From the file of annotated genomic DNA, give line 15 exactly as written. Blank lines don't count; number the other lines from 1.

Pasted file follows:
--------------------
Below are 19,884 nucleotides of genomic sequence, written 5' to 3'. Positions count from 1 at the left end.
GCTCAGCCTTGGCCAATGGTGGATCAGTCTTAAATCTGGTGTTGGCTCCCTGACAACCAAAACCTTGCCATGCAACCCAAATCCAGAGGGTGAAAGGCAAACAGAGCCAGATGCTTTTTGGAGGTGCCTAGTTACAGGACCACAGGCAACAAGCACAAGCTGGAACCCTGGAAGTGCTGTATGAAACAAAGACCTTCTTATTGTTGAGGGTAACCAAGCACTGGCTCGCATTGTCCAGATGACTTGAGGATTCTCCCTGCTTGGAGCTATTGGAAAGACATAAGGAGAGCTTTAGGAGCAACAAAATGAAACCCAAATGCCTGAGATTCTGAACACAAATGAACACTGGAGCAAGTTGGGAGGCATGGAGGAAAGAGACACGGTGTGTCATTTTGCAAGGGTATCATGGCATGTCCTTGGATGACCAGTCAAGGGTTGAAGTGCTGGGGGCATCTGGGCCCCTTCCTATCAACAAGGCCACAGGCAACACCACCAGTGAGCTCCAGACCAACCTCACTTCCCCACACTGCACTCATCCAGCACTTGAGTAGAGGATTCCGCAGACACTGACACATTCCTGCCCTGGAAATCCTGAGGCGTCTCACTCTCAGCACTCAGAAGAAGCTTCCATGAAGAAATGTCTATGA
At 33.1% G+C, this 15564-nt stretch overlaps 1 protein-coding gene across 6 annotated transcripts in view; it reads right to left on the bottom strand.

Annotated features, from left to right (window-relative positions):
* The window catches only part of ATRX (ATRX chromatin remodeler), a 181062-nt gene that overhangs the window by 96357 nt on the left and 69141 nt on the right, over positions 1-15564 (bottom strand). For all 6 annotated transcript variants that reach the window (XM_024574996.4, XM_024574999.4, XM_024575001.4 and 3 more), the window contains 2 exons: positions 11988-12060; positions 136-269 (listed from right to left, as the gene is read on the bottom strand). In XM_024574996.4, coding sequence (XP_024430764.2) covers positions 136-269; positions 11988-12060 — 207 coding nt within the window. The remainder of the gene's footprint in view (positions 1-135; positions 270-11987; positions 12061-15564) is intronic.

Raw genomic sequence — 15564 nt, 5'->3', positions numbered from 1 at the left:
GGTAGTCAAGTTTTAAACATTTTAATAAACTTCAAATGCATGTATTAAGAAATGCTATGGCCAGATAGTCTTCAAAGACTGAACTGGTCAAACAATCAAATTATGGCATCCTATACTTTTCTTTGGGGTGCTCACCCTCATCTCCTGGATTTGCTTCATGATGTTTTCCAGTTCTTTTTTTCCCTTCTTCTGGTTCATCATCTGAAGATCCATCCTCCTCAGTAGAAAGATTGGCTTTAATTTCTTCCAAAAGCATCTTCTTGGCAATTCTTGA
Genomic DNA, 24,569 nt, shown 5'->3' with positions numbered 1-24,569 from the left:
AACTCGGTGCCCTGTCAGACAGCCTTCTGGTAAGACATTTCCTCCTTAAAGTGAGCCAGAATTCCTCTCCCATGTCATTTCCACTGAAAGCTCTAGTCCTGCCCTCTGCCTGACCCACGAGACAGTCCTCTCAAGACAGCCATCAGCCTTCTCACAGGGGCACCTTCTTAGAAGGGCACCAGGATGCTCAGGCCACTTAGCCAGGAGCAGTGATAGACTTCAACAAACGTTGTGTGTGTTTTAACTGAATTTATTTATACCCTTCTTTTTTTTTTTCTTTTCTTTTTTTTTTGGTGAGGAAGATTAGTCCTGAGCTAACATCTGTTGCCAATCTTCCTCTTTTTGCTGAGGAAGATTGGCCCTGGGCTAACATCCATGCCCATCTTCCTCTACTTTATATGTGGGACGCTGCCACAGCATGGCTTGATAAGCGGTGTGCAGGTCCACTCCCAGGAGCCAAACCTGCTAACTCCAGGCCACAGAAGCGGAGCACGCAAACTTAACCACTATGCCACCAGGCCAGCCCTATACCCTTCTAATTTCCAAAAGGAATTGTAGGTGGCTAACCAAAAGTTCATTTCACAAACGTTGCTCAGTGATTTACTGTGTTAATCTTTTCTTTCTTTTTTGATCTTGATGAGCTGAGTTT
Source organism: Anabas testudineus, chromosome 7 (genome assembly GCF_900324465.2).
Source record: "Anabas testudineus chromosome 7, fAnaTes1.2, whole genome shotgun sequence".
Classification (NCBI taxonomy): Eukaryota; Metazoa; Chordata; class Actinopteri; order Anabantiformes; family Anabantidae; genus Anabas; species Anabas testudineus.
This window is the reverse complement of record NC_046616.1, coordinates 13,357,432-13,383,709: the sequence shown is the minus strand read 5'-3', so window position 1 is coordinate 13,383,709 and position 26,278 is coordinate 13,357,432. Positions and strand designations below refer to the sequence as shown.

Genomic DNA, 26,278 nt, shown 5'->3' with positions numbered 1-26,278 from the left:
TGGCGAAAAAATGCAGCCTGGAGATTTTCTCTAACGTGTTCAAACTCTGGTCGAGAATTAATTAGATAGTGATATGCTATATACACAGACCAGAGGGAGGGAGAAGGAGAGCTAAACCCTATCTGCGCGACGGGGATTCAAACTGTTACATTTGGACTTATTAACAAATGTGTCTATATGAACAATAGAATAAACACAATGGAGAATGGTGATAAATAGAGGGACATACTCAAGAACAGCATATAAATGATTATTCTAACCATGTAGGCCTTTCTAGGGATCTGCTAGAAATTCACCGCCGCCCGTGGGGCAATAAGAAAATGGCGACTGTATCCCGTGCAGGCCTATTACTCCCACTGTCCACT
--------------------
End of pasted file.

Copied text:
TGGCGAAAAAATGCAGCCTGGAGATTTTCTCTAACGTGTTCAAACTCTGGTCGAGAATTAATTAGATAGTGATATGCTATATACACAGACCAGAGGGAGGGAGAAGGAGAGCTAAACCCTATCTGCGCGACGGGGATTCAAACTGTTACATTTGGACTTATTAACAAATGTGTCTATATGAACAATAGAATAAACACAATGGAGAATGGTGATAAATAGAGGGACATACTCAAGAACAGCATATAAATGATTATTCTAACCATGTAGGCCTTTCTAGGGATCTGCTAGAAATTCACCGCCGCCCGTGGGGCAATAAGAAAATGGCGACTGTATCCCGTGCAGGCCTATTACTCCCACTGTCCACT